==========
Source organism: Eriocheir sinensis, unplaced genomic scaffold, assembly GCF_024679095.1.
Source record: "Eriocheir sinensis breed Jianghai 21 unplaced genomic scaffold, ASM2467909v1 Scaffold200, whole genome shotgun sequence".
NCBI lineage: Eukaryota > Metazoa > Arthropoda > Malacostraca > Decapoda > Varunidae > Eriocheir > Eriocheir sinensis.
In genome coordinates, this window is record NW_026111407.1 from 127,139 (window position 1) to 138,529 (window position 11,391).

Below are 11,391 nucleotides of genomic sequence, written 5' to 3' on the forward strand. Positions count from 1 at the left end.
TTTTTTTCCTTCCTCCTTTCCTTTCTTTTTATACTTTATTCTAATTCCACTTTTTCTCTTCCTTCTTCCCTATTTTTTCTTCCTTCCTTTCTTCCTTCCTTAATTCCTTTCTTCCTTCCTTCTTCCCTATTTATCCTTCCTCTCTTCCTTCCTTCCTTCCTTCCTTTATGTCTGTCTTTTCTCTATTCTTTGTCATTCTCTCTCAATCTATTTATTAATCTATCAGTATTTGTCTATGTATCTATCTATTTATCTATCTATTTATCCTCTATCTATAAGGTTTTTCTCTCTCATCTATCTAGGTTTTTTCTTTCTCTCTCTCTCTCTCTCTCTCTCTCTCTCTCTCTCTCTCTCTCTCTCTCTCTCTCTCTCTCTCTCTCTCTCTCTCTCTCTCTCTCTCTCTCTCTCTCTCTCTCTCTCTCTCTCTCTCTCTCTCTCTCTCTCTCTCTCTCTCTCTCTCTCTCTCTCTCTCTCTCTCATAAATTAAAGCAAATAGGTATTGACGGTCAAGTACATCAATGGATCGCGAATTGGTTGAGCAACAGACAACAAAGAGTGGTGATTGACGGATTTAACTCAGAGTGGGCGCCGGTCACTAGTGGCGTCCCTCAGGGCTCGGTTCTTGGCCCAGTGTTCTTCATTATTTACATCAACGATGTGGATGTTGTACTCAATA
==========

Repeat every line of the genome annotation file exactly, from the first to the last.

Source organism: Eriocheir sinensis, unplaced genomic scaffold, assembly GCF_024679095.1.
Source record: "Eriocheir sinensis breed Jianghai 21 unplaced genomic scaffold, ASM2467909v1 Scaffold200, whole genome shotgun sequence".
NCBI lineage: Eukaryota > Metazoa > Arthropoda > Malacostraca > Decapoda > Varunidae > Eriocheir > Eriocheir sinensis.
In genome coordinates, this window is record NW_026111407.1 from 127,139 (window position 1) to 138,529 (window position 11,391).

Below are 11,391 nucleotides of genomic sequence, written 5' to 3' on the forward strand. Positions count from 1 at the left end.
TTTTTTTCCTTCCTCCTTTCCTTTCTTTTTATACTTTATTCTAATTCCACTTTTTCTCTTCCTTCTTCCCTATTTTTTCTTCCTTCCTTTCTTCCTTCCTTAATTCCTTTCTTCCTTCCTTCTTCCCTATTTATCCTTCCTCTCTTCCTTCCTTCCTTCCTTCCTTTATGTCTGTCTTTTCTCTATTCTTTGTCATTCTCTCTCAATCTATTTATTAATCTATCAGTATTTGTCTATGTATCTATCTATTTATCTATCTATTTATCCTCTATCTATAAGGTTTTTCTCTCTCATCTATCTAGGTTTTTTCTTTCTCTCTCTCTCTCTCTCTCTCTCTCTCTCTCTCTCTCTCTCTCTCTCTCTCTCTCTCTCTCTCTCTCTCTCTCTCTCTCTCTCTCTCTCTCTCTCTCTCTCTCTCTCTCTCTCTCTCTCTCTCTCTCTCTCTCTCTCTCTCTCTCTCTCTCTCTCTCTCTCTCTCATAAATTAAAGCAAATAGGTATTGACGGTCAAGTACATCAATGGATCGCGAATTGGTTGAGCAACAGACAACAAAGAGTGGTGATTGACGGATTTAACTCAGAGTGGGCGCCGGTCACTAGTGGCGTCCCTCAGGGCTCGGTTCTTGGCCCAGTGTTCTTCATTATTTACATCAACGATGTGGATGTTGTACTCAATA